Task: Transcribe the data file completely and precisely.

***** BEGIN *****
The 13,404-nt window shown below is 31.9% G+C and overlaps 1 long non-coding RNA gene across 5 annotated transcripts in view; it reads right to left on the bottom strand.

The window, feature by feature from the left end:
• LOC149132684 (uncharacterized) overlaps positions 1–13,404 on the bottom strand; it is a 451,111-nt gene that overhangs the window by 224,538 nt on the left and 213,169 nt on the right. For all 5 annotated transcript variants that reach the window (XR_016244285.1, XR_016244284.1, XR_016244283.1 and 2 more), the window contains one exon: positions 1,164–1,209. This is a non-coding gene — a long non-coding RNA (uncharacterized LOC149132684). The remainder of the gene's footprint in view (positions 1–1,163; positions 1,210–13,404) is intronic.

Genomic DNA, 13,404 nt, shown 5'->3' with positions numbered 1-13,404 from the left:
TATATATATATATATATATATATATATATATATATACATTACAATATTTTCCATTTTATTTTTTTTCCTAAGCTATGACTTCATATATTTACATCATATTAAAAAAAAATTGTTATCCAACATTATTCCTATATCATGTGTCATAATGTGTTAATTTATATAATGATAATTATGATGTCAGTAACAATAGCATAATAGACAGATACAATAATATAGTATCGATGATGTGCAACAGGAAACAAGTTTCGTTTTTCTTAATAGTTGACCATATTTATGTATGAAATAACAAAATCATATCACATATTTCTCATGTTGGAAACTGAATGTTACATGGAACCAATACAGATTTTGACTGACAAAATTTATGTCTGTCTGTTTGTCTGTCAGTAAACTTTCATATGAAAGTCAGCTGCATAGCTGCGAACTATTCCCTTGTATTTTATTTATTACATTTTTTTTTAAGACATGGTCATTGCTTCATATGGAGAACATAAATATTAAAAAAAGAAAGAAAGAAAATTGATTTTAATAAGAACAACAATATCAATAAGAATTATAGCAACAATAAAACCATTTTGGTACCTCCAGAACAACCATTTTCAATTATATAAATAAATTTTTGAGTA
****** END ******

The 13,404-nt window shown below is 31.9% G+C and overlaps 1 long non-coding RNA gene across 5 annotated transcripts in view; it reads right to left on the bottom strand.

The window, feature by feature from the left end:
• LOC149132684 (uncharacterized) overlaps positions 1–13,404 on the bottom strand; it is a 451,111-nt gene that overhangs the window by 224,538 nt on the left and 213,169 nt on the right. For all 5 annotated transcript variants that reach the window (XR_016244285.1, XR_016244284.1, XR_016244283.1 and 2 more), the window contains one exon: positions 1,164–1,209. This is a non-coding gene — a long non-coding RNA (uncharacterized LOC149132684). The remainder of the gene's footprint in view (positions 1–1,163; positions 1,210–13,404) is intronic.

Genomic DNA, 13,404 nt, shown 5'->3' with positions numbered 1-13,404 from the left:
TATATATATATATATATATATATATATATATATATACATTACAATATTTTCCATTTTATTTTTTTTCCTAAGCTATGACTTCATATATTTACATCATATTAAAAAAAAATTGTTATCCAACATTATTCCTATATCATGTGTCATAATGTGTTAATTTATATAATGATAATTATGATGTCAGTAACAATAGCATAATAGACAGATACAATAATATAGTATCGATGATGTGCAACAGGAAACAAGTTTCGTTTTTCTTAATAGTTGACCATATTTATGTATGAAATAACAAAATCATATCACATATTTCTCATGTTGGAAACTGAATGTTACATGGAACCAATACAGATTTTGACTGACAAAATTTATGTCTGTCTGTTTGTCTGTCAGTAAACTTTCATATGAAAGTCAGCTGCATAGCTGCGAACTATTCCCTTGTATTTTATTTATTACATTTTTTTTTAAGACATGGTCATTGCTTCATATGGAGAACATAAATATTAAAAAAAGAAAGAAAGAAAATTGATTTTAATAAGAACAACAATATCAATAAGAATTATAGCAACAATAAAACCATTTTGGTACCTCCAGAACAACCATTTTCAATTATATAAATAAATTTTTGAGTA